end of the front wing. This operation started about 3:30 a.m. Reports from Engine 33 at
about 4:00 a.m. indicate an immediate need for ventilation in this area and at 4:10 a.m.
they reported that the fire in the utility chase had extended to the east end of the front
wing. They requested additional assistance at this time.

Incident Command had also been requesting additional resources. The Red Cross
was requested to help with the displaced occupants around 3:00 a.m. Buses were
requested from the regional transportation authority for both occupant protection and
later for firefighter rehabilitation. No official third alarm was ordered; rather, requests for
specific equipment were made. At 3:35 a.m., two engines were requested from
Westminster Fire Department. Shortly before 4:00 a.m., breathing air supply and spare
bottles were requested from North Washington Fire Protection District.

Chief 51 was supervising the roof sector and the ventilation being done over the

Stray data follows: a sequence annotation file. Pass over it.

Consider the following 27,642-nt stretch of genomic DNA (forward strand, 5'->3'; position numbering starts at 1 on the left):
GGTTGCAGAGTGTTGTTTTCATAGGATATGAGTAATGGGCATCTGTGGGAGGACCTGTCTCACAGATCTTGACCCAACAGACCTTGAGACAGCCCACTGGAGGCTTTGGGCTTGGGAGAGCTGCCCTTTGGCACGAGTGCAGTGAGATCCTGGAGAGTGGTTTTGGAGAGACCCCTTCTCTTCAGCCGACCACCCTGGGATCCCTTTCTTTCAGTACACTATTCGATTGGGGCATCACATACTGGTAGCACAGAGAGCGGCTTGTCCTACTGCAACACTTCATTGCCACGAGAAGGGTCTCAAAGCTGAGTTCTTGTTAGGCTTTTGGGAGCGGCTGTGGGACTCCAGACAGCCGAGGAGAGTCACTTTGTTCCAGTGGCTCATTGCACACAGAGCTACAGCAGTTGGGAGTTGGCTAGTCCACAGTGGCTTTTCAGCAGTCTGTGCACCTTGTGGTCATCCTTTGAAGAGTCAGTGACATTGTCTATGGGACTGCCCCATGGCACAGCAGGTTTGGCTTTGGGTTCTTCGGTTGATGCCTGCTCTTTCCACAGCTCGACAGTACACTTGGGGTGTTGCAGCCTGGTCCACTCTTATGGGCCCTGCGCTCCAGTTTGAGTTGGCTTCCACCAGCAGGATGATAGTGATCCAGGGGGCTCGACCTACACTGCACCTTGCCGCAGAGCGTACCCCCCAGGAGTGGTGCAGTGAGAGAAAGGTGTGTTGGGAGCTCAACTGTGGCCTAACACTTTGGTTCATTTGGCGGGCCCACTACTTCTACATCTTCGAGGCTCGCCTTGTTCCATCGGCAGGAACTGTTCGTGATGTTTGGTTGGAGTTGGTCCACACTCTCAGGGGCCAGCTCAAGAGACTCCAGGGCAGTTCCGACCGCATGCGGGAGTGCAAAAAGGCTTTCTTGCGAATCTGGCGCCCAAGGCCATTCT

utility chase and reported that progress was being made at 3:46 a.m. Unfortunately, about
3:52 a.m. two firefighters broke part way through the roof and one injured a knee
sufficiently to be transported to the hospital for treatment. At this time all firefighters were
ordered off of the light weight roof. Fire through the roof near the southwest corner of the
front wing was reported at 3:58 a.m.

Tactical operations then changed from an offensive mode to a defensive one.
About the same time the fire conditions were deteriorating, Incident Command was
transferred to North Metro’s deputy chief of operations. Command instructed Truck 51 to